The description of the rise of knife crime on our streets as an “epidemic” has been backed up by a report, published today, which shows hospitals across the country treating as many as 21 young victims of violence every day, following assaults with knives and other weapons.
The head of a charity supporting youth affected by knife crime described even these startling injury statistics as “just the tip of the iceberg”.
The research was carried out on behalf of the All-Party Parliamentary Group on knife crime, which is chaired by Croydon Central MP Sarah Jones.
The figures also demonstrate a worrying gap in the recording of youth violence, including knife injuries.
The APPG surveyed all NHS hospital trusts in England via Freedom of Information requests. Just half of NHS trusts were able to provide the correct data for weapon assaults on 11-to-25-year-olds. The researchers did not provide any breakdown by individual hospital, such as Croydon’s Mayday or St Helier in Sutton.
Responses from 58 per cent of NHS trusts show that more than 4,500 young people – 12 per day – attended an Emergency Department or Urgent Care Centre in 2018 following assault by a knife or other weapon.
Since nearly half of trusts were not able to provide any data, there is a strong likelihood that the actual number of victims could be much higher.
“These figures are just the tip of the iceberg, with the real number of young people attending hospital after assault with a weapon likely to be much higher,” said John Poyton, the chief executive of Redthread, a charity which works with youths affected by violent crime.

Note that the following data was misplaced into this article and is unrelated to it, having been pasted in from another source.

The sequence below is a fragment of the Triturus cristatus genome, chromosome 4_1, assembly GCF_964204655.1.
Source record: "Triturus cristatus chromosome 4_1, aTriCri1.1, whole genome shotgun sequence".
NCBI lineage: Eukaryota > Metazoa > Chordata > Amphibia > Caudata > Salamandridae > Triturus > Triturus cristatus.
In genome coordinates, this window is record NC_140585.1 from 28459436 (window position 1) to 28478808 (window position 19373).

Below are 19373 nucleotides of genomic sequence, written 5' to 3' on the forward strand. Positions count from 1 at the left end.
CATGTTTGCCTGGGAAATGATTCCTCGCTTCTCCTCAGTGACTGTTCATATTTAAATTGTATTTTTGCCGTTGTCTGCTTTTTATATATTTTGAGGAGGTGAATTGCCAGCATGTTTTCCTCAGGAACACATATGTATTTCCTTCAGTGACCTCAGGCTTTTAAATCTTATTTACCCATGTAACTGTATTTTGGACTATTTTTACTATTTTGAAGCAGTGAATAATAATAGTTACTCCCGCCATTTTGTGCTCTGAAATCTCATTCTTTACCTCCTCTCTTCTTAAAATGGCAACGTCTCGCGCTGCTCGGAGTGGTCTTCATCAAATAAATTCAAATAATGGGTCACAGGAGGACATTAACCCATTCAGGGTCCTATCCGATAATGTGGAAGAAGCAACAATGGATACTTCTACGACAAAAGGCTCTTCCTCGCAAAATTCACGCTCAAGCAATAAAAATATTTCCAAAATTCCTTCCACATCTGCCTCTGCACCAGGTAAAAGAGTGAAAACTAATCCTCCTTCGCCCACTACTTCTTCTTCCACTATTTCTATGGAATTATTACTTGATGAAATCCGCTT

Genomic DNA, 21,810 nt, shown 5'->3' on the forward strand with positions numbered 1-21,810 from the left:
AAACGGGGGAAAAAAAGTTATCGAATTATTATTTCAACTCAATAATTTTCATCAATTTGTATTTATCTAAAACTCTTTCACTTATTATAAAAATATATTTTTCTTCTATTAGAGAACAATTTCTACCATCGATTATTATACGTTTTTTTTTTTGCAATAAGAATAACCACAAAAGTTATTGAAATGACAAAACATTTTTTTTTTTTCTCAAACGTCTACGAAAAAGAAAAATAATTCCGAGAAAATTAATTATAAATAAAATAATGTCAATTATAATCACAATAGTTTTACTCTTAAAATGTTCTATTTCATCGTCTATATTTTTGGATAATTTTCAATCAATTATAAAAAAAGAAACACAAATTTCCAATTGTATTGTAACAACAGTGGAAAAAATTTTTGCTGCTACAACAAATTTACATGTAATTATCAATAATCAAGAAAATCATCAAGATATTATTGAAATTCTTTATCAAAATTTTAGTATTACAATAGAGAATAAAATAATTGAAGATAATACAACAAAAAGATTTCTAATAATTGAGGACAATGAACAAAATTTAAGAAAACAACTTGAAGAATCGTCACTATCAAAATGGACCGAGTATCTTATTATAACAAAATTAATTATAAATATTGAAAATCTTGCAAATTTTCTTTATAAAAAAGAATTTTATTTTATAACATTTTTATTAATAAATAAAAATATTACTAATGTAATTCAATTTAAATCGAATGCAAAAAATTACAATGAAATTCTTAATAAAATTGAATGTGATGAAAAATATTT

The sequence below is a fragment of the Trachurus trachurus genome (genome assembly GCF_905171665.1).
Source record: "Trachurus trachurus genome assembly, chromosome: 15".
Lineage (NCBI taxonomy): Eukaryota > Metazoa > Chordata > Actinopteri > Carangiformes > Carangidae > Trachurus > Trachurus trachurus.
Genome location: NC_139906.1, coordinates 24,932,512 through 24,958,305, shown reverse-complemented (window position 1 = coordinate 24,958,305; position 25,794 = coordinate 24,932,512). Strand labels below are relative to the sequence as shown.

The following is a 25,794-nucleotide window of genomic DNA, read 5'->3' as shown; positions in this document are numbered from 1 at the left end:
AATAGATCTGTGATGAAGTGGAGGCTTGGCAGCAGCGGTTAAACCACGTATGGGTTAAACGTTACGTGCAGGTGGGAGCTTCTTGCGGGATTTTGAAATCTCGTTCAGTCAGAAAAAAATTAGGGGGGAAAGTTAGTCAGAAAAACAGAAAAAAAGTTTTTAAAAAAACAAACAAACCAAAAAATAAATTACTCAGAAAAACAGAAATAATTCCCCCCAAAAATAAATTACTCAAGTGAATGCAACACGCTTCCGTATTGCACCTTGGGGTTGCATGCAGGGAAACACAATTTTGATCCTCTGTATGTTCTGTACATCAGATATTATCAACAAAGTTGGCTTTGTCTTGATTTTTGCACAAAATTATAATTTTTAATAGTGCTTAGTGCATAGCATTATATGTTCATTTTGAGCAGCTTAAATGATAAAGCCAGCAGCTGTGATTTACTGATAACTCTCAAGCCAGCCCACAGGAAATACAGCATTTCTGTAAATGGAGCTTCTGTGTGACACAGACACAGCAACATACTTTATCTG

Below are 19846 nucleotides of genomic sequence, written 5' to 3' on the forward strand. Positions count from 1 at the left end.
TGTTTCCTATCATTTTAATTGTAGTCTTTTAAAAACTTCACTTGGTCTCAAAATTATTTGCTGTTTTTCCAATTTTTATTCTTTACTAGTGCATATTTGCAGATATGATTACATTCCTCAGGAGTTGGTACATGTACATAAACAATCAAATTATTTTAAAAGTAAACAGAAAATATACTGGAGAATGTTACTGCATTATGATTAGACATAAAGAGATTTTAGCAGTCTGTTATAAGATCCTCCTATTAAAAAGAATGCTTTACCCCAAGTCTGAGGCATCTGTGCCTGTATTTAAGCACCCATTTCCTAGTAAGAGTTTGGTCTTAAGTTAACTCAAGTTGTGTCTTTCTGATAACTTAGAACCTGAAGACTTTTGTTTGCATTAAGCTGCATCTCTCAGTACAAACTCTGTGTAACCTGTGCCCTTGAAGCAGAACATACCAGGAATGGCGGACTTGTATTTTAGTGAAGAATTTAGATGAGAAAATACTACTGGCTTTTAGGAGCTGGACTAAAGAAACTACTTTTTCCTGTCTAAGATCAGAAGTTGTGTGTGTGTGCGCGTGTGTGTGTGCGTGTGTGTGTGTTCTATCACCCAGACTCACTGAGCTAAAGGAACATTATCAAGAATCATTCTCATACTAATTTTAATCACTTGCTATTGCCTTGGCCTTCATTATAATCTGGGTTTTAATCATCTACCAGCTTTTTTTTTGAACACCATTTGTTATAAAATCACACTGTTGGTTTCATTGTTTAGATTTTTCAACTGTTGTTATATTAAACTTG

The APPG figures come on the third day of the Prime Minister’s youth violence summit at Downing Street – focusing on the role of the health sector – and follow an expert round-table meeting on the role of the NHS in tackling knife crime, held by the APPG at the House of Commons on Monday.
Monday’s round-table meeting – chaired by Jones – heard from Health Secretary Matt Hancock MP, surgeons, GPs and heads of youth charities Redthread and Barnardo’s.
Recommendations included improving ISTV (Information Sharing to Tackle Violence) data collection in hospitals, and expanding innovations such as Redthread’s Youth Violence Intervention Programme which embeds youth workers in A&Es to support young people after they have been a victim of a serious assault.
“With knife crime at record levels, the incredible work of our NHS staff has never been more important,” Jones said.
“They are saving young lives every day. Today’s figures show how stark this crisis is with thousands of young people being hospitalised by violence. But it’s worrying that almost half of NHS trusts were unable to give us accurate information on young knife victims.
“We have been calling for a public health approach to knife crime for some time so it’s encouraging that the Prime Minister has finally accepted this. But as we heard from health experts this week, the first part of a public health response is about diagnosing the problem – we can’t do that unless we know where the violence epidemic is most acute.”
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